The Iranians, of course, never cease denying that they intend to build a nuclear arsenal, and yet in the same breath they openly tell us what they intend to do with it. Their first priority, as repeatedly and unequivocally announced by their president, Mahmoud Ahmadinejad, is to "wipe Israel off the map"--a feat that could not be accomplished by conventional weapons alone.
But Ahmadinejad's ambitions are not confined to the destruction of Israel. He also wishes to dominate the greater Middle East, and thereby to control the oilfields of the region and the flow of oil out of it through the Persian Gulf. If he acquired a nuclear capability, he would not even have to use it in order to put all this within his reach. Intimidation and blackmail by themselves would do the trick.
Nor are Ahmadinejad's ambitions merely regional in scope. He has a larger dream of extending the power and influence of Islam throughout Europe, and this too he hopes to accomplish by playing on the fear that resistance to Iran would lead to a nuclear war. And then, finally, comes the largest dream of all: what Ahmadinejad does not shrink from describing as "a world without America." Demented though he may be, I doubt that Ahmadinejad is so crazy as to imagine that he could wipe America off the map even if he had nuclear weapons. But what he probably does envisage is a diminution of the American will to oppose him: that is, if not a world without America, he will settle, at least in the short run, for a world without much American influence.
Not surprisingly, the old American foreign-policy establishment and many others say that these dreams are nothing more than the fantasies of a madman. They also dismiss those who think otherwise as neoconservative alarmists trying to drag this country into another senseless war that is in the interest not of the United States but only of Israel. But the irony is that Ahmadinejad's dreams are more realistic than the dismissal of those dreams as merely insane delusions.
[...] if military force is ruled out, what is supposed to do the job?
Well, to begin with, there is that good old standby, diplomacy. And so, for 3 1/2 years, even predating the accession of Ahmadinejad to the presidency, the diplomatic gavotte has been danced with Iran, in negotiations whose carrot-and-stick details no one can remember--not even, I suspect, the parties involved. But since, to say it again, Ahmadinejad is a revolutionary with unlimited aims and not a statesman with whom we can "do business," all this negotiating has had the same result as Munich had with Hitler. That is, it has bought the Iranians more time in which they have moved closer and closer to developing nuclear weapons.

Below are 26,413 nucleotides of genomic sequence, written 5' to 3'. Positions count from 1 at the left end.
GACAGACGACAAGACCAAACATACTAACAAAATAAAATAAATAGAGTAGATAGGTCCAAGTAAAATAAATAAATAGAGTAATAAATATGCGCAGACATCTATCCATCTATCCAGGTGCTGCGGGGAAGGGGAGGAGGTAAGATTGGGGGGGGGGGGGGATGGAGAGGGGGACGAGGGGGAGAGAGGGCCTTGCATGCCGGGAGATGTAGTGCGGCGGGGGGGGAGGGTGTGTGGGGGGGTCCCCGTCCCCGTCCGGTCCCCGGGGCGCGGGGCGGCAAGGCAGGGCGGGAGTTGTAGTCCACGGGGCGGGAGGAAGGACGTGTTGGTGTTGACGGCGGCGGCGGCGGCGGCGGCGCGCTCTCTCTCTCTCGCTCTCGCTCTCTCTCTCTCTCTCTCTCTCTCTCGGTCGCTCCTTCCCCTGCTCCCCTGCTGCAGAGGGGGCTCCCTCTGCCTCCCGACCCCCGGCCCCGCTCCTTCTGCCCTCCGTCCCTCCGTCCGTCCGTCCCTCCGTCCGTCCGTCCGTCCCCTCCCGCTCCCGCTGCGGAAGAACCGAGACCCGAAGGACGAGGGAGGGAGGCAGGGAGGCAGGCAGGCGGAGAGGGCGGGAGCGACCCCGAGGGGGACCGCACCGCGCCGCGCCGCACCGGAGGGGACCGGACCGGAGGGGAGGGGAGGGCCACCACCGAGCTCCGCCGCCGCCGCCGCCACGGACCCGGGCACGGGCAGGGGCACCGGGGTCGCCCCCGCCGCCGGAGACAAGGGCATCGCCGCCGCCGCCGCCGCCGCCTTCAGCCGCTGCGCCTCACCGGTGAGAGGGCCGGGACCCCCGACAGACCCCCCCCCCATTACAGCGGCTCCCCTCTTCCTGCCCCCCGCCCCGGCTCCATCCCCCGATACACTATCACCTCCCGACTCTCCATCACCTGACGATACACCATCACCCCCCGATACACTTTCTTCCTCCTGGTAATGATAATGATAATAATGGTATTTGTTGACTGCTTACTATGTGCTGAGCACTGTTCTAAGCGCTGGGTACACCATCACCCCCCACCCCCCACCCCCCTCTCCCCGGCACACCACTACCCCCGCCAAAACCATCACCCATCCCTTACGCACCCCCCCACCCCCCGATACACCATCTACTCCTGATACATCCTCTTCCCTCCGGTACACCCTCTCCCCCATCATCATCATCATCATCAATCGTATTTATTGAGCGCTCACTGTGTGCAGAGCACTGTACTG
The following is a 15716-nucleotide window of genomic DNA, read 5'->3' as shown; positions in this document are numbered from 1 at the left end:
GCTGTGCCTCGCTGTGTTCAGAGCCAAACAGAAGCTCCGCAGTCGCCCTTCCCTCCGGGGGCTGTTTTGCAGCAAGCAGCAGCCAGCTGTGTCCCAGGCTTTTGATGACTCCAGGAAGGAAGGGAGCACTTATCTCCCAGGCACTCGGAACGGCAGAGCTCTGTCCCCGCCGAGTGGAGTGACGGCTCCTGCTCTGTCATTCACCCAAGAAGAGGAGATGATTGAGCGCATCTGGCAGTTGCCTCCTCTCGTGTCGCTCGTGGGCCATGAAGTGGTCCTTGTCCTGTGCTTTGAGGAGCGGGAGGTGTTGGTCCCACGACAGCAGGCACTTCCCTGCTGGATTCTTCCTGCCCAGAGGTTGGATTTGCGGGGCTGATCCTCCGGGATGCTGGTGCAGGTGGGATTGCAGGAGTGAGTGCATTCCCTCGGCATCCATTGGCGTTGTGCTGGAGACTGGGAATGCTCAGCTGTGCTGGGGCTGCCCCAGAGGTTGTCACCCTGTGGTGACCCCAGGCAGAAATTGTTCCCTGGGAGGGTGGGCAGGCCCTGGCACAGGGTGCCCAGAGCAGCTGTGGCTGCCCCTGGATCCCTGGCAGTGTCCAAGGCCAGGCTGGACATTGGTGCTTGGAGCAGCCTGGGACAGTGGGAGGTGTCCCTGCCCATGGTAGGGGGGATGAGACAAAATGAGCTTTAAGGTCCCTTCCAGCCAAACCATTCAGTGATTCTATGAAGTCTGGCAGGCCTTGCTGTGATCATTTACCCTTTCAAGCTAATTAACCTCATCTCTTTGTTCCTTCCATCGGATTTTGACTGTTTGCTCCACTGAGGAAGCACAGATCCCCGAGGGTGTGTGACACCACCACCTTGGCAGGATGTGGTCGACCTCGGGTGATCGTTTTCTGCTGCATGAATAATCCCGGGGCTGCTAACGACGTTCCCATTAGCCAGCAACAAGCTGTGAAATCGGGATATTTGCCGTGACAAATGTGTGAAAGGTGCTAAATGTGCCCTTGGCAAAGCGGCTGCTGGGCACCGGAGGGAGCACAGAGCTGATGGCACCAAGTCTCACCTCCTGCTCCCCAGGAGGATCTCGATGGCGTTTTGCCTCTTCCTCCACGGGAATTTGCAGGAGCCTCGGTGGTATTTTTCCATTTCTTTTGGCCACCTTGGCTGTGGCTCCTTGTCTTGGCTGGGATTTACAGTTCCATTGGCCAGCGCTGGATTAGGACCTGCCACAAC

Then there are sanctions. As it happens, sanctions have very rarely worked in the past. Worse yet, they have usually ended up hurting the hapless people of the targeted country while leaving the leadership unscathed. Nevertheless, much hope has been invested in them as a way of bringing Ahmadinejad to heel. Yet thanks to the resistance of Russia and China, both of which have reasons of their own to go easy on Iran, it has proved enormously difficult for the Security Council to impose sanctions that could even conceivably be effective. At first, the only measures to which Russia and China would agree were much too limited even to bite. Then, as Iran continued to defy Security Council resolutions and to block inspections by the International Atomic Energy Agency that it was bound by treaty to permit, not even the Russians and the Chinese were able to hold out against stronger sanctions. Once more, however, these have had little or no effect on the progress Iran is making toward the development of a nuclear arsenal. On the contrary: they, too, have bought the Iranians additional time in which to move ahead.
Hat tip - Paul D.
Posted by Richard at May 31, 2007 9:53 AM
Articles Related to Iran:
- The Case for Bombing Iran - May 31, 2007